• 5.
    Hovstadius, Bo
    et al.
    Linnaeus University, Faculty of Science and Engineering, School of Natural Sciences.
    Hovstadius, Karl
    Åstrand, Bengt
    Linnaeus University, Faculty of Science and Engineering, School of Natural Sciences.
    Petersson, Göran
    Linnaeus University, Faculty of Health, Social Work and Behavioural Sciences, School of Health and Caring Sciences.
    Increasing polypharmacy: an individual-based study of the Swedish population 2005-2008.2010In: BMC Clinical Pharmacology, ISSN 1472-6904, Vol. 10, p. Article ID: 16-Article in journal (Refereed)
    Abstract [en]

    BackgroundAn increase in the use of drugs and polypharmacy have been displayed over time in spite of the fact that polypharmacy represents a well known risk factor as regards patients' health due to the adverse drug reactions, drug-drug interactions, and low adherence to drug therapy arising from polypharmacy. For policymakers, as well as for clinicians, it is important to follow the developing trends in drug use and polypharmacy over time. We wanted to study if the prevalence of polypharmacy in an entire national population has changed during a 4-year period.MethodsBy applying individual-based data on dispensed drugs, we have studied all dispensed prescribed drugs for the entire Swedish population during four 3-month periods 2005-2008. Five or more (DP ≥5) and ten or more (DP ≥10) dispensed drugs during the 3-month period was applied as the cut-offs indicating the existence of polypharmacy and excessive polypharmacy respectively.ResultsDuring the period 2005-2008, the prevalence of polypharmacy (DP≥5) increased by 8.2% (from 0.102 to 0.111), and the prevalence of excessive polypharmacy (DP≥10) increased by 15.7% (from 0.021 to 0.024).In terms of age groups, the prevalence of polypharmacy and excessive polypharmacy increased as regards all ages with the exception of the age group 0-9 years. However, the prevalence of excessive polypharmacy displayed a clear age trend, with the largest increase for the groups 70 years and above. Furthermore, the increase in the prevalence of polypharmacy was, generally, approximately twice as high for men as for women. Finally, the mean number of dispensed drugs per individual increased by 3.6% (from 3.3 to 3.4) during the study period.ConclusionsThe prevalence of polypharmacy and excessive polypharmacy, as well as the mean number of dispensed drugs per individual, increased year-by-year in Sweden 2005-2008.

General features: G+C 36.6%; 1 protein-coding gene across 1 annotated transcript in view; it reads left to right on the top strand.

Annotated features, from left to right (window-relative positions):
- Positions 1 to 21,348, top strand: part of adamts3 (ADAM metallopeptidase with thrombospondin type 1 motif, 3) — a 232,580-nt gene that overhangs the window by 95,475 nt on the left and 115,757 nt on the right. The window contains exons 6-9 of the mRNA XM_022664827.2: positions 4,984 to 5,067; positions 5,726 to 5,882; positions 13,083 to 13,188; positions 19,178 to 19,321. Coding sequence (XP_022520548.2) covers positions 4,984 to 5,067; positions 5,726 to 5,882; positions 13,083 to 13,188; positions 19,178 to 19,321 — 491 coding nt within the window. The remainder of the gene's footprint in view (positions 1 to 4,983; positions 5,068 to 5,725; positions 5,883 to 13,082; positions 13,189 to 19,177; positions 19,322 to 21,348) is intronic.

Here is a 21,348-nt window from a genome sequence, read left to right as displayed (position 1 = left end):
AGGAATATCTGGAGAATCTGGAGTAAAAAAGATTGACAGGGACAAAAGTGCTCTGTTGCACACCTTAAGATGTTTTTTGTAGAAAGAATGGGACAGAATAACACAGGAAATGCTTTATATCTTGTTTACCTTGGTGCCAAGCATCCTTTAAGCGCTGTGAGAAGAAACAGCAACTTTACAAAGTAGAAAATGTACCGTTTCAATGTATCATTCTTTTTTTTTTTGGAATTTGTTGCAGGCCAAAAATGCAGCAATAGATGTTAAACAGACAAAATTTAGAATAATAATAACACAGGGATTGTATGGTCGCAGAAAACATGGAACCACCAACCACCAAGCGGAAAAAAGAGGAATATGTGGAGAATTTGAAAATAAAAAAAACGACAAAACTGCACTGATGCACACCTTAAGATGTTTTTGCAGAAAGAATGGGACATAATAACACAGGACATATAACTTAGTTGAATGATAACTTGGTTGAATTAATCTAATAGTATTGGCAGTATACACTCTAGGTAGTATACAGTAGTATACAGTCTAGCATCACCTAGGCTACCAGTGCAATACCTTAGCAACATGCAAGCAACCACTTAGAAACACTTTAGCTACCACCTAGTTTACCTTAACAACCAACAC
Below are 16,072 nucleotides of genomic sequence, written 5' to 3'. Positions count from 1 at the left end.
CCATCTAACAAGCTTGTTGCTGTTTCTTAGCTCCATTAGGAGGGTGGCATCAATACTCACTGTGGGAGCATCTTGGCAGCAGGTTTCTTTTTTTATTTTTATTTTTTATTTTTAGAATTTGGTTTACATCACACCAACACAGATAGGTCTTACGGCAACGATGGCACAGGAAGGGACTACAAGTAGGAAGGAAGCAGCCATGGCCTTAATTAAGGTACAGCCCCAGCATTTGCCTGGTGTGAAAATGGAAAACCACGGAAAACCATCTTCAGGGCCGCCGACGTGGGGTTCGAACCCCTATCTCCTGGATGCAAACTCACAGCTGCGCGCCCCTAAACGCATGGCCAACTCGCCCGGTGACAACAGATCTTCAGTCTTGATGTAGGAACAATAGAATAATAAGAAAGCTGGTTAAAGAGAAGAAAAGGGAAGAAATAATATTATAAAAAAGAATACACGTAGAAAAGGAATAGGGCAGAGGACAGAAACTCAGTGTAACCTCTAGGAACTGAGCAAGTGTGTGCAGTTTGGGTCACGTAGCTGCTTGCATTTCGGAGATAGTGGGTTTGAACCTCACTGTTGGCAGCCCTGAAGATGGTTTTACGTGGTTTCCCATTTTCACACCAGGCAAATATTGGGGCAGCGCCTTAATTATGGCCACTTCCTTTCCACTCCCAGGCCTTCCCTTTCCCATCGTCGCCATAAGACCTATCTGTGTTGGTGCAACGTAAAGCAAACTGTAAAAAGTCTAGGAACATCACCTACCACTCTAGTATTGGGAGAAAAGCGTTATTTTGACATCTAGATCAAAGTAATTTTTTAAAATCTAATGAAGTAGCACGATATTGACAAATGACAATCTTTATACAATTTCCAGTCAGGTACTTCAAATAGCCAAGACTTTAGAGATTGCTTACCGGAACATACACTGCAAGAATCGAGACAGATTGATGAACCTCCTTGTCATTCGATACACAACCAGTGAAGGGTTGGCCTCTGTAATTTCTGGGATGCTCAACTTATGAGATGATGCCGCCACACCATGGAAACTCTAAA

• 6.
    Hovstadius, Bo
    et al.
    Linnaeus University, Faculty of Science and Engineering, School of Natural Sciences.
    Tågerud, Sven
    Linnaeus University, Faculty of Science and Engineering, School of Natural Sciences.
    Petersson, Göran
    Linnaeus University, Faculty of Health, Social Work and Behavioural Sciences, School of Health and Caring Sciences.
    Åstrand, Bengt
    Linnaeus University, Faculty of Science and Engineering, School of Natural Sciences.
    Prevalence and therapeutic intensity of dispensed drug groups for individuals with multiple medications: a register-based study of 2.2 million individuals2010In: Journal of Pharmaceutical Health Services Research, ISSN 1759-8885, Vol. 1, no 4, p. 145-155Article in journal (Refereed)
    Abstract [en]

    Objectives  To assess the prevalence and the therapeutic intensity of dispensed drug groups for individuals receiving multiple medications.

    Methods  The individual-based data of all dispensed outpatient prescriptions in Sweden in 2006 were analysed. Five or more dispensed drugs (DP ≥ 5) during a 12-month period were applied as an indicator of multiple medications. The drugs were categorized according to the second level of the World Health Organization's Anatomic, Therapeutic, Chemical classification. The defined daily dosage per individual during 12 months was applied as an indicator of the therapeutic intensity.

    Key findings  For the 2.2 million individuals with DP ≥ 5, the drug groups with the highest prevalences were antibacterials (48.2%), analgesics (40.3%), psycholeptics (35.9%), antithrombotic agents (33.4%) and beta-blocking agents (31.7%). As examples, the level of prevalence increased with age for analgesics, psycholeptics, antithrombotic agents and diuretics, and decreased with age for antibacterials, drugs for obstructive airway diseases and antihistamines for systemic use. Substantial differences in the level of prevalence between women and men were observed for several drug groups; for example, thyroid therapy (13.3 vs 3.6%), psychoanaleptics (26.3 vs 18.2%), drugs used in diabetes (9.1 vs 15.7%) and lipid-modifying agents (18.1 vs 30.7%). Generally, the therapeutic intensity increased with the increasing number of dispensed drugs. For a third of the most common drug groups, the therapeutic intensity increased with an increasing age above the 60–69-year age group.

    Conclusion  The number of drugs taken not only increases the potential risks associated with multiple drug use, but also increases the potential burden of an increased therapeutic intensity, especially for older people. The reported findings may enlighten physicians and healthcare stakeholders concerning the complex patterns of multiple drug use in the entire population and the associated expenses. The findings may also be used as a base for interventions aiming to bring about the most appropriate and balanced prescription of medicines to individuals with multiple diseases.